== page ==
2016 : an imitation of the houses that currently reside in the slum, using a simple timber frame, planks, netting and corrogated steel and other scrap materials that can be found acting as exterior facades. 2026 : an attachment of a drainage system onto the existing facade of the houses, incorporates the existing farming idea executed by the villagers. Encouraging the villagers to take advantage of the water issue that they deal with, by increasing the absorption of rainwater, the severity of flooding will decrease. 2066 : an adaptation of the existing burnt down and deserted houses, it includes a natural drainage system that can feed a supported tree growing system for each house. Creating a whole network of trees that can continue to exist after the village ceases to. Embracing the power of nature, and the concept of how it always takes back over what initially replaced it.


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Objet Trouve : Exhibition Stand First Year Individual Project

My brief for this project was to design an exhibition space for a standard pair of ‘Fiskar’ Scissors. I wanted the design to accompany the display as opposed to being the actual display; thus designing a simple dome shape structure, formed by 3mm plywood and attached with hinges. Whilst the exterior of the structure shows off the classic orange plastic handles of the product, the metal blades inside create a completely different experience, especially with the fresnel lights reflecting beams of light in multiple directions. The hinges create the illusion of dotted lines in between the ply boards, relating back to the theme of scissors.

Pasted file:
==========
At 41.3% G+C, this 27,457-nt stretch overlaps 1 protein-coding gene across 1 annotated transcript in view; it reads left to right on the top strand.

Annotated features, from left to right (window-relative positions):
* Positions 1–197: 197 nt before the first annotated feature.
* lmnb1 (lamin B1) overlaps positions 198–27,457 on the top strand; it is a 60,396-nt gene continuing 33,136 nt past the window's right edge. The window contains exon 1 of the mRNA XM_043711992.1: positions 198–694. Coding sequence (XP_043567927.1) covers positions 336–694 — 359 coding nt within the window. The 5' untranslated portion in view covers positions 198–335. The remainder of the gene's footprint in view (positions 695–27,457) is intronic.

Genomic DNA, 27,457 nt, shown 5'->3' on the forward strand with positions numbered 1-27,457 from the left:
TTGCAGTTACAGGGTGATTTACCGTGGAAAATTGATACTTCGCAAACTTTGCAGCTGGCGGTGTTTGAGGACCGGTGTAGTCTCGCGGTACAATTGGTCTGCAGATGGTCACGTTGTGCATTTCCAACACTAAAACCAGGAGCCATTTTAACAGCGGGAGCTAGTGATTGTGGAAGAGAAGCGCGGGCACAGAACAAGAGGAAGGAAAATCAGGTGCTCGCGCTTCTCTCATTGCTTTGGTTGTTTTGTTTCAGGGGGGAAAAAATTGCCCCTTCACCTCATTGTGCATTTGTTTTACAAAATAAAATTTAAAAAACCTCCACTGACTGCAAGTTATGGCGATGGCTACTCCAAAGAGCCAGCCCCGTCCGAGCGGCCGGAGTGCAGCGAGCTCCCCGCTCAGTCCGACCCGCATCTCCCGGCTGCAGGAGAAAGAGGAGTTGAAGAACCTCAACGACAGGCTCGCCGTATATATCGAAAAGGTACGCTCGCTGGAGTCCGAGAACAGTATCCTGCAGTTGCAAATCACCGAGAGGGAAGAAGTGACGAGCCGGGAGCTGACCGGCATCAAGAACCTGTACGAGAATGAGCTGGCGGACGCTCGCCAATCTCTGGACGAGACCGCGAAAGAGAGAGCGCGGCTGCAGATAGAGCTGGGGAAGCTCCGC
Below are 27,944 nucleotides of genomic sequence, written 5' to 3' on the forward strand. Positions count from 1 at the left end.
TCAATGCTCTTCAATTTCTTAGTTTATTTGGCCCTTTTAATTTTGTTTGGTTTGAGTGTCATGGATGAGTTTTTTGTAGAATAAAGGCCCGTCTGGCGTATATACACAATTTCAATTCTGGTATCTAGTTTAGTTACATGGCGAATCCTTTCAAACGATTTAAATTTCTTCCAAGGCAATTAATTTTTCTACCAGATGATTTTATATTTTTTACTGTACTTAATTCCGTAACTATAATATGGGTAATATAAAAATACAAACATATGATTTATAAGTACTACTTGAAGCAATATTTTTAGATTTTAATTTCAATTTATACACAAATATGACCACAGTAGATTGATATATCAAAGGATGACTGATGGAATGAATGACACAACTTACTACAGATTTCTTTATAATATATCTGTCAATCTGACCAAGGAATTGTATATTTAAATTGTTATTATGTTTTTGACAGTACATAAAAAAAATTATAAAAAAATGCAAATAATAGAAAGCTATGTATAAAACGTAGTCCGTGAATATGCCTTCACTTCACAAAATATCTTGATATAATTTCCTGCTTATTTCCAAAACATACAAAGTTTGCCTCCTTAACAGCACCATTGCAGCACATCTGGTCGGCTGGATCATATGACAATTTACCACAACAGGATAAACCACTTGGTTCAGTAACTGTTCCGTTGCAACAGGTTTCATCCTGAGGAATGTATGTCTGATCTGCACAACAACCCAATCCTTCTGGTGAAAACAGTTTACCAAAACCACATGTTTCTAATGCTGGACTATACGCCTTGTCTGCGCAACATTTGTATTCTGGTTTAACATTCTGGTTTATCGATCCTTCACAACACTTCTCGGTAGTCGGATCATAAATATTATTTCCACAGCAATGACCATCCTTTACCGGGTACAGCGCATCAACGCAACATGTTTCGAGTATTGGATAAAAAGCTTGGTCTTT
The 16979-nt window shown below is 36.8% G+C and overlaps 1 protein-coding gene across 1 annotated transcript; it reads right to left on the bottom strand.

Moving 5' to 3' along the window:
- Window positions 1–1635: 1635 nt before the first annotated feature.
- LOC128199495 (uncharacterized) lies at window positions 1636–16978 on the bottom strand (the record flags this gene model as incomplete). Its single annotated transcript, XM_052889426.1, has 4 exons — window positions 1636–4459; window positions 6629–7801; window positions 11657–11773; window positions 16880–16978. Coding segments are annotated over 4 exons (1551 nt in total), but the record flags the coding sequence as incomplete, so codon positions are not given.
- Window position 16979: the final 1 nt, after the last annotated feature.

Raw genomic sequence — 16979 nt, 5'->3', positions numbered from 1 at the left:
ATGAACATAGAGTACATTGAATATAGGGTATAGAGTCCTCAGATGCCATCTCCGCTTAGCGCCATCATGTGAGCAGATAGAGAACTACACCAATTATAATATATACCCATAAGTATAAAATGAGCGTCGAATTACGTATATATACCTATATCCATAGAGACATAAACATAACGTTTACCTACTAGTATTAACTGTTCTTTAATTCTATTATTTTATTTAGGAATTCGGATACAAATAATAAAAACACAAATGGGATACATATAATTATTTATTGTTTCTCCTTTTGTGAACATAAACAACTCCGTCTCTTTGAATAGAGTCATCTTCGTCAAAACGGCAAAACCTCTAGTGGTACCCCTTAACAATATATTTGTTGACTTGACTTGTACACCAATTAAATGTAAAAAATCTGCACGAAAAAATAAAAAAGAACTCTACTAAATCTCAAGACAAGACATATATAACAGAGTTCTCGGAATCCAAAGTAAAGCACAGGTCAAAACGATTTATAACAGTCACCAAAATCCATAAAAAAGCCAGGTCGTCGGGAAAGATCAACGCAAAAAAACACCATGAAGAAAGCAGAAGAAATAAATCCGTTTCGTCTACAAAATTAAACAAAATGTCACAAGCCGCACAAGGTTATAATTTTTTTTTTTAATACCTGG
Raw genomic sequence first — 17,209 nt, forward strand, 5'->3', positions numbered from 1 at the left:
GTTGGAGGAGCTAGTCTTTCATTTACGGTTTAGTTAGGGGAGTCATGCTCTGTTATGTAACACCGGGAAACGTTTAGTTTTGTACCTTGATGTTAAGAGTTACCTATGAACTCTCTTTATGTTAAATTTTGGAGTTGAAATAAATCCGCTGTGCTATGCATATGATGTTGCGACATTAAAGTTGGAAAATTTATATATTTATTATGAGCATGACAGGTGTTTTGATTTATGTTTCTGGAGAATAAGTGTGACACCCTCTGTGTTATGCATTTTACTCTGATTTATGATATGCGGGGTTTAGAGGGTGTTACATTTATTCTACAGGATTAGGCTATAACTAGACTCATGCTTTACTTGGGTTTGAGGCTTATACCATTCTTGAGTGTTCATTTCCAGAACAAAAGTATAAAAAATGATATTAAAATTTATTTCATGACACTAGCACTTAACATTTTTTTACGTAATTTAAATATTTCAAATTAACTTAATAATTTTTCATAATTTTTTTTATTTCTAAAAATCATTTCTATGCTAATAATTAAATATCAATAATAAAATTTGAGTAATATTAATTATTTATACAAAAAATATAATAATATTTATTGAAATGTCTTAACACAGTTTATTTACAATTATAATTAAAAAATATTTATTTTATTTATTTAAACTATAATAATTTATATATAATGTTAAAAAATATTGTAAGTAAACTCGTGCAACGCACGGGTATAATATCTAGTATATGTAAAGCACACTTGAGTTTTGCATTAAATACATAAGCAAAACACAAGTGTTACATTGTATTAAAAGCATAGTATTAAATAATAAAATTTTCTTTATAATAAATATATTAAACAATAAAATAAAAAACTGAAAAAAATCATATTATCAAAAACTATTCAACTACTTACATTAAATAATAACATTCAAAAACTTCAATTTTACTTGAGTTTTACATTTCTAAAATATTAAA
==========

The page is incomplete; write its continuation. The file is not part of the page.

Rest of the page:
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Scanned by CamScanner


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Career Discovery in Architecture

University of Hong Kong Summer Course

This project, had no restrictions other than the maximum volume of space, and an undefined site, the volume we design was to sit inside a space that had absolutely no context.

I used the volume given to generate a space that experiments with light. By dividing the box into 4, each zone has a varying level of brightness through slits in the walls. A roof light shared among the spaces within creates a downlight on the walls.

The given site was a cliff adjacent to the sea, with forestry sitting above. I chose to create a work/ individual office space for two. The first space sits into the cliff ground, and has a large skylight and view towards the forest. The second, hangs over the cliff edge, with a large glass facade facing the water. Although each space has a separate entrance, they are connected through slits in the floor/ceiling, allowing communication when necessary. The main concept was using the building as a medium to connect all the varying forms of nature on site.

Profile for TingTing Ng

Architecture CV & Portfolio  

Architecture CV & Portfolio